Hands-free, danger free?

Hands-free, danger free?

Although it is legal to use a hands-free kit to make a call whilst driving, over two fifths (41 per cent) of motorists think the use of hands-free kits should be banned and 71 per cent of motorists polled think that they are a distraction to the driver1. Research commissioned by esure car insurance reveals that nearly half (48 per cent) of motorists believe that users of hands-free kits are needlessly putting their own and other motorists’ safety at risk.

Despite there being many legal hands-free phone accessories on sale in England and Wales, 2,986 motorists were prosecuted in 20072 for failing to have proper control of their vehicle while being distracted by hands-free phone calls. Previous research3 by TRL also proves that drivers using phones are four times more likely to have an accident. There is growing concern as esure’s research reveals that approximately 16 million motorists4 regularly make hands-free calls whilst driving.

Mike Pickard, Head of Risk and Underwriting at esure car insurance, said: “Although the use of hands-free kits is legal, motorists should always ensure that they pay full attention to the road as opposed to a phone conversation. Any distraction that may compromise the concentration of motorists should be avoided as motorists need to have full control of their vehicle at all times.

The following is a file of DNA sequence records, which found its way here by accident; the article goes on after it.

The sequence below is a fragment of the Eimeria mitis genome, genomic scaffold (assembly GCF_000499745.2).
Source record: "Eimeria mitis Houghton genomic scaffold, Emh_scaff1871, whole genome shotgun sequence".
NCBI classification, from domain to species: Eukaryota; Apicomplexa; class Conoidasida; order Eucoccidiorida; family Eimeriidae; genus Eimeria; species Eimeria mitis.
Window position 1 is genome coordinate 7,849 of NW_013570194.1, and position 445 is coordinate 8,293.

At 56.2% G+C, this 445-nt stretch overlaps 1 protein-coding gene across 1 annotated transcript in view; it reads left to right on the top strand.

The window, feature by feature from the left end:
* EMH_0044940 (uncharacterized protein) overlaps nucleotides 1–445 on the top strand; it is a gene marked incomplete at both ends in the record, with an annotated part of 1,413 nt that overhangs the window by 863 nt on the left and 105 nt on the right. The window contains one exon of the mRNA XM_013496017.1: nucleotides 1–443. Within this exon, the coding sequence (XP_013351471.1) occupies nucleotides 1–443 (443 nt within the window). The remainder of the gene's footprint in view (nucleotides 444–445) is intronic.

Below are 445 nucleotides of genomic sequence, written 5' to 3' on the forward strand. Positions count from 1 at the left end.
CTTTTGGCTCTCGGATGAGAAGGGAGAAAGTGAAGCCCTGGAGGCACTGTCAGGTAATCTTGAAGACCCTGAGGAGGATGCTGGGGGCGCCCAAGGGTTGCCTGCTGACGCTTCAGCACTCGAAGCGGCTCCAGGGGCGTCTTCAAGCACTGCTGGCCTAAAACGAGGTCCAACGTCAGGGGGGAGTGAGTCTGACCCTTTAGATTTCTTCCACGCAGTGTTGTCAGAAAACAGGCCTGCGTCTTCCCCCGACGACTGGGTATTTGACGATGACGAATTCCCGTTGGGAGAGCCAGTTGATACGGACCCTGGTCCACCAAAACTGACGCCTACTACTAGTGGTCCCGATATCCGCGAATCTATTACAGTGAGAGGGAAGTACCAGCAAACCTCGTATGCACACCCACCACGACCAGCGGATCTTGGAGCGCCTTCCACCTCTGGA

esure urges motorists to either put their phones on silent when driving or, to remove the temptation of answering a call when behind the wheel, to make sure they switch off their phones until they have also switched off their engines.”

Kevin Clinton, head of road safety at the Royal Society for the Prevention of Accidents, said: “Using a hands-free phone while driving is just as dangerous as using a hand-held phone because of the mental distraction caused by the telephone conversation. RoSPA has always said that the use of hands-free phone kits while driving should have been made illegal at the same time as hand-held phones were. We urge employers in particular to ensure their employees do not use any type of mobile phone when they are driving for work.”

80 per cent of motorists also agree that perpetrators of careless driving should receive a fine and on the spot penalty points - a subject that is currently the focus of a Department of Transport consultation paper5 which plans to give police powers to issue fixed penalties for careless driving in a bid to make roads safer.

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